The Hermit Poet

January 28, 2007

Post Feature Notes

Filed under: General — Neil Aitken @ 3:46 pm

I’m way behind schedule on posting about Friday’s reading at Upstart Crow Books — but I have been thinking about it quite a bit. To be honest, it was probably one of the best readings I’ve been a part of.

Russell Thornton co-featured with me and was fantastic — both in terms of poetry as well as delivery. He read first and shared 6 poems from his newest book of poems, The Human Shore. I found myself quite captivated by the voice in the poems and the way Russell read — slow, deliberate, and with care. In his presentation and his craftsmanship one finds no overly dramatic turns, no excessive showmanship, and no sloppiness. Everything has a place and purpose. The careful resonance of each word in the right place. In some respects, I found his style a bit like Philip Levine’s except driven by an attention to natural rather than urban scenes.

Before the reading began, we toyed briefly with the idea of alternating poems and doing a combined presentation. Although I ultimately decided against it, I appreciated the generousity that his offer reflected — especially given the fact that he had never heard or read my work before. In the future, I think I would like to try an interwoven reading with him — by then I hope to have a better sense of which of my pieces might suit such a presentation.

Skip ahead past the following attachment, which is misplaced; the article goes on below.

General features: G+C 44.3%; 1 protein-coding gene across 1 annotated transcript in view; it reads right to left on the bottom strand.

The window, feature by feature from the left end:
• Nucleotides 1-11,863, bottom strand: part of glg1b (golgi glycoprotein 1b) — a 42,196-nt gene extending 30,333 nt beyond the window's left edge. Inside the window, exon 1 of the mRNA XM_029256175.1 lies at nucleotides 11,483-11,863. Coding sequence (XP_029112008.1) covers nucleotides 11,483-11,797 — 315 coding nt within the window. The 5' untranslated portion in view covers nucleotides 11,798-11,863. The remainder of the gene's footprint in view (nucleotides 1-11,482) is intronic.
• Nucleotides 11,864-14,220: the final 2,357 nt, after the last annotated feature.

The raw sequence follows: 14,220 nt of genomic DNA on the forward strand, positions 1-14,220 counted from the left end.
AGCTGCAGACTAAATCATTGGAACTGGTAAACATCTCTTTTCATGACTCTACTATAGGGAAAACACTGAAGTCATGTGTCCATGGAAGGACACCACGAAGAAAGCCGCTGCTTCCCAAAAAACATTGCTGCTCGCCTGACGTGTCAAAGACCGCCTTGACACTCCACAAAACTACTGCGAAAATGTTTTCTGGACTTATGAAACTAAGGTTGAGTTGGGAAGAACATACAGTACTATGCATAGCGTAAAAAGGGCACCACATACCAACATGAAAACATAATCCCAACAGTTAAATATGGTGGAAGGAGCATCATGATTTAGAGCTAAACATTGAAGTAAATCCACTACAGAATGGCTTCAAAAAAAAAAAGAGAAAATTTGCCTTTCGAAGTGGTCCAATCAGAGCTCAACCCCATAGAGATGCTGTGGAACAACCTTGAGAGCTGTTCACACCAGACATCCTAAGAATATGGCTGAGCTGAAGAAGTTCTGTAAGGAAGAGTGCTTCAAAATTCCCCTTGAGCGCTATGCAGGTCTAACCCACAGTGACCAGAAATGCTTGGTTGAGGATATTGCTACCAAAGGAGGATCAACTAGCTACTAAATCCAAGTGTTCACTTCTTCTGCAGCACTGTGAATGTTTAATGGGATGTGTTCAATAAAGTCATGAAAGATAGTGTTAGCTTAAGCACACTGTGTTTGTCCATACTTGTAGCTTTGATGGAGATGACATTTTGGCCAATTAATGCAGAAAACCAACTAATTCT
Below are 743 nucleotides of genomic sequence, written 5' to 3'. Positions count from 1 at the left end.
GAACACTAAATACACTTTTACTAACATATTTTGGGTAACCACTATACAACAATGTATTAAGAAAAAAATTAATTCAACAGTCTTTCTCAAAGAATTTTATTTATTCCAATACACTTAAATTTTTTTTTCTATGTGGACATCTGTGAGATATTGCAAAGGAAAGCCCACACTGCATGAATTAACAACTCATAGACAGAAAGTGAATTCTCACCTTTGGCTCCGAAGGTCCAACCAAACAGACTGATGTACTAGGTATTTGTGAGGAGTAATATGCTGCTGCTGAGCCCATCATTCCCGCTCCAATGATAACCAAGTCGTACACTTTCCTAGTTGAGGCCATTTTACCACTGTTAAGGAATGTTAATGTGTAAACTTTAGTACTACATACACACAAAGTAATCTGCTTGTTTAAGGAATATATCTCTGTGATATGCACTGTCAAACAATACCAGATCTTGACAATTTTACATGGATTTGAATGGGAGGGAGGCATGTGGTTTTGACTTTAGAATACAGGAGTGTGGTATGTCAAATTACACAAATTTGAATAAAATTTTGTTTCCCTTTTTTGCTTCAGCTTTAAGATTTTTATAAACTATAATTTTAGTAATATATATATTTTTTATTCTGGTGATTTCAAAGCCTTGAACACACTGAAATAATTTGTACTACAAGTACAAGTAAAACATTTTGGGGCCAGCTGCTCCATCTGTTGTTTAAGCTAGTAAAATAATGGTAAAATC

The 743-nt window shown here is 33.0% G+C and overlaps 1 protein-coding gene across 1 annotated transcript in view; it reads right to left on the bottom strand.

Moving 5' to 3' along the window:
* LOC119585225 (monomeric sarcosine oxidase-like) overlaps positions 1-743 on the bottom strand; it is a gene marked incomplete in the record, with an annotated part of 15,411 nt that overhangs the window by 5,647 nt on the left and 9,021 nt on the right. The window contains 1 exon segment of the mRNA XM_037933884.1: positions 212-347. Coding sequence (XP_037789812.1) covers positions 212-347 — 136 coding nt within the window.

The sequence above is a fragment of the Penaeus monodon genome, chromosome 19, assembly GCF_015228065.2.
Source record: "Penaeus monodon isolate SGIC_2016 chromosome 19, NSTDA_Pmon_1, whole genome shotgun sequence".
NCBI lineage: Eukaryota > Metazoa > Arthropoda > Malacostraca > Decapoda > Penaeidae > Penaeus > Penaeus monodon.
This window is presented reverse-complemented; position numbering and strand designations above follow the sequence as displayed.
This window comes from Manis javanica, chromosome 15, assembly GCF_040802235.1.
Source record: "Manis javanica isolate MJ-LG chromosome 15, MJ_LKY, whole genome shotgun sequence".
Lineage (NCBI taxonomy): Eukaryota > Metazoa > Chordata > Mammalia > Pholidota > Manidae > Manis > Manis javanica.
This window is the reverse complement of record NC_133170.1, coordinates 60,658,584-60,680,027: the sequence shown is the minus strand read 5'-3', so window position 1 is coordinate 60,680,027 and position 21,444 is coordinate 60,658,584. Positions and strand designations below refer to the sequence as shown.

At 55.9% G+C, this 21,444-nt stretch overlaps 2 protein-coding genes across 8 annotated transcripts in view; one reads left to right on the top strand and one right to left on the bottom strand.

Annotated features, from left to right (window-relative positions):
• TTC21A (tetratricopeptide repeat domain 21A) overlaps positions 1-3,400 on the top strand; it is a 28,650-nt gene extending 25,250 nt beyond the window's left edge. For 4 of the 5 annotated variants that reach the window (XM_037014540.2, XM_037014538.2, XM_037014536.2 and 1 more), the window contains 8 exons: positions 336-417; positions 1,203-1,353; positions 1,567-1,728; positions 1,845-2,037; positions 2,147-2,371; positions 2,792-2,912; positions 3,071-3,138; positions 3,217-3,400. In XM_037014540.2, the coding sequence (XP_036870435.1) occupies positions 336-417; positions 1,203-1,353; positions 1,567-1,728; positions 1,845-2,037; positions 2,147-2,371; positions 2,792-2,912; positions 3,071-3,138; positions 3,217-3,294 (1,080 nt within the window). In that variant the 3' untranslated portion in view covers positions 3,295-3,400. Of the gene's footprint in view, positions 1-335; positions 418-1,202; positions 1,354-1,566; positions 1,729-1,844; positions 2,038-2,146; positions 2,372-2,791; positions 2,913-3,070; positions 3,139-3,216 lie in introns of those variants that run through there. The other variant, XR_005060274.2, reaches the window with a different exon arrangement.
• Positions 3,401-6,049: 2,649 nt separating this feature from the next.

I read after Russell and decided on a set of which drew partly from the Lost Country of Sight manuscript, partly from Babbage’s Dream, and partly from the new poems in Letters to the Unknown Wife. As usual, I prepared more than I ended up using, but somehow managed to drop poems without too much distraction. I did have to read one poem from my laptop due to an oversight on my part (accidentally left the poem at home), but other than that things worked out. Good audience response — especially to “After Neruda” and some of the Babbage’s Dream poems like “assembly.”

The open mic portion was also a treat — it’s rare to attend an open mic where the readers have books and/or are well-published in their own right (any of them could have been featured that night as well). In particular, I found David Zerioth’s work quite compelling — somewhat akin to Wendell Berry, and yet uniquely his own voice.

All told, I sold several chapbooks, passed out flyers and contact information for both Boxcar Poetry Review and for the VCC courses I’m teaching in February, and made some new friends. The bookstore owners were very pleasant — we ended up chatting for a while after the reading was over.

All in all it was a delightful evening — I came away feeling more at home in Vancouver than I’ve felt before. Sometimes it seems like I’m out here alone, far from poets and people I care for — but then I’m reminded that there are poets here, and that Canadian poetry has its own charms and persuasiveness — its own voice that is emerging and growing stronger with each year.

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